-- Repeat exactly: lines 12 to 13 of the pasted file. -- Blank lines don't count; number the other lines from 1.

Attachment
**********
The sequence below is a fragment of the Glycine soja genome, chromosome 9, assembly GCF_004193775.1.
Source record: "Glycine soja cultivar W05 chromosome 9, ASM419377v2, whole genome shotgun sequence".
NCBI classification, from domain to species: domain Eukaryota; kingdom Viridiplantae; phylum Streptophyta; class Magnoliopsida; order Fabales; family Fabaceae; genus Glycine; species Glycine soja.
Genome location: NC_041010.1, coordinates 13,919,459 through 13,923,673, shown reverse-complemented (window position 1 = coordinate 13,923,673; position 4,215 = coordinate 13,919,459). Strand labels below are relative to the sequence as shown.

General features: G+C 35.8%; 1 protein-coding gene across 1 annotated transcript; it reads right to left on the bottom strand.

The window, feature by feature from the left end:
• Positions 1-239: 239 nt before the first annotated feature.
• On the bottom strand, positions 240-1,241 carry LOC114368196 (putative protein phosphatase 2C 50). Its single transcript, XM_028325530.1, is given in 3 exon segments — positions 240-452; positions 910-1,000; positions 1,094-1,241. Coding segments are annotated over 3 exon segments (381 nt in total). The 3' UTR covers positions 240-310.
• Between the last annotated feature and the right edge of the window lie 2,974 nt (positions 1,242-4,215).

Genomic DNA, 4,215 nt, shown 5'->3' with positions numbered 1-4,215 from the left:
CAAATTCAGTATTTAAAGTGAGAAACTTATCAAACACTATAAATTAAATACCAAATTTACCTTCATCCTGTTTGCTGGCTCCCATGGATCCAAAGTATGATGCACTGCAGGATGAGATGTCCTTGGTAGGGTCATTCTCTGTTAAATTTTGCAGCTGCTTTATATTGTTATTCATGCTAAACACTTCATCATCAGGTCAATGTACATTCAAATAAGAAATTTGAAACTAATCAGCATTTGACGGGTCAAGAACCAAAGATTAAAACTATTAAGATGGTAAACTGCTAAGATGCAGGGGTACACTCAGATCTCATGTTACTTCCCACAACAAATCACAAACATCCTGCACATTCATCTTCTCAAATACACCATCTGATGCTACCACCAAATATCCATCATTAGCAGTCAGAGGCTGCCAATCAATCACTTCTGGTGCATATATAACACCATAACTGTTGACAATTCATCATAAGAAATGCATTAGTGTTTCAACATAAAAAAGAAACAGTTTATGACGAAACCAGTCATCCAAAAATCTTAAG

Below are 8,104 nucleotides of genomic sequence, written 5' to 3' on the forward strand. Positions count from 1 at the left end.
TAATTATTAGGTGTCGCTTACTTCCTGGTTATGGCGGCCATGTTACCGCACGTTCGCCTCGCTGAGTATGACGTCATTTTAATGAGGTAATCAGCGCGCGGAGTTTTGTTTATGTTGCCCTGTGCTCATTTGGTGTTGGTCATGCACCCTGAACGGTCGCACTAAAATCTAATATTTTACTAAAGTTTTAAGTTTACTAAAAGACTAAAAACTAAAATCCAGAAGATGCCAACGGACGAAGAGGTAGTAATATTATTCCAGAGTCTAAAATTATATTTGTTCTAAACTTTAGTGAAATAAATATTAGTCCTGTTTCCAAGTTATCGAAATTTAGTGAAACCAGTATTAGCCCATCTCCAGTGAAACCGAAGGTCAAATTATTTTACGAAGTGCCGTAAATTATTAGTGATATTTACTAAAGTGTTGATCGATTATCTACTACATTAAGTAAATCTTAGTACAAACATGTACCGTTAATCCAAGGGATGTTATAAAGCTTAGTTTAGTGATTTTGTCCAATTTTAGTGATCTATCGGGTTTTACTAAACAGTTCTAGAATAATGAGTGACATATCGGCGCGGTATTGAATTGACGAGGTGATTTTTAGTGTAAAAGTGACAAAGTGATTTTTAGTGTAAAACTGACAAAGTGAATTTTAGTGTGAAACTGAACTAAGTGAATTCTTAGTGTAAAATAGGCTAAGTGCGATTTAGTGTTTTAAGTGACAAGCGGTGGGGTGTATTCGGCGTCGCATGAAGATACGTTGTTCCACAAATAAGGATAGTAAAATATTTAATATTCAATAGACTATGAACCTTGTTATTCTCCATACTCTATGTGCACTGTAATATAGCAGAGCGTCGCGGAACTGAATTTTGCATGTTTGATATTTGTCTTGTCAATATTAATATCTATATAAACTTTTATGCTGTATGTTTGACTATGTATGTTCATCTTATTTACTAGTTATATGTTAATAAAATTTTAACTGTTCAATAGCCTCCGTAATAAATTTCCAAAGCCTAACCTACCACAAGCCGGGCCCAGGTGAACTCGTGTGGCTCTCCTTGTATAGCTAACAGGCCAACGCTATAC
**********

Below are 8,104 nucleotides of genomic sequence, written 5' to 3' on the forward strand. Positions count from 1 at the left end.
TAATTATTAGGTGTCGCTTACTTCCTGGTTATGGCGGCCATGTTACCGCACGTTCGCCTCGCTGAGTATGACGTCATTTTAATGAGGTAATCAGCGCGCGGAGTTTTGTTTATGTTGCCCTGTGCTCATTTGGTGTTGGTCATGCACCCTGAACGGTCGCACTAAAATCTAATATTTTACTAAAGTTTTAAGTTTACTAAAAGACTAAAAACTAAAATCCAGAAGATGCCAACGGACGAAGAGGTAGTAATATTATTCCAGAGTCTAAAATTATATTTGTTCTAAACTTTAGTGAAATAAATATTAGTCCTGTTTCCAAGTTATCGAAATTTAGTGAAACCAGTATTAGCCCATCTCCAGTGAAACCGAAGGTCAAATTATTTTACGAAGTGCCGTAAATTATTAGTGATATTTACTAAAGTGTTGATCGATTATCTACTACATTAAGTAAATCTTAGTACAAACATGTACCGTTAATCCAAGGGATGTTATAAAGCTTAGTTTAGTGATTTTGTCCAATTTTAGTGATCTATCGGGTTTTACTAAACAGTTCTAGAATAATGAGTGACATATCGGCGCGGTATTGAATTGACGAGGTGATTTTTAGTGTAAAAGTGACAAAGTGATTTTTAGTGTAAAACTGACAAAGTGAATTTTAGTGTGAAACTGAACTAAGTGAATTCTTAGTGTAAAATAGGCTAAGTGCGATTTAGTGTTTTAAGTGACAAGCGGTGGGGTGTATTCGGCGTCGCATGAAGATACGTTGTTCCACAAATAAGGATAGTAAAATATTTAATATTCAATAGACTATGAACCTTGTTATTCTCCATACTCTATGTGCACTGTAATATAGCAGAGCGTCGCGGAACTGAATTTTGCATGTTTGATATTTGTCTTGTCAATATTAATATCTATATAAACTTTTATGCTGTATGTTTGACTATGTATGTTCATCTTATTTACTAGTTATATGTTAATAAAATTTTAACTGTTCAATAGCCTCCGTAATAAATTTCCAAAGCCTAACCTACCACAAGCCGGGCCCAGGTGAACTCGTGTGGCTCTCCTTGTATAGCTAACAGGCCAACGCTATAC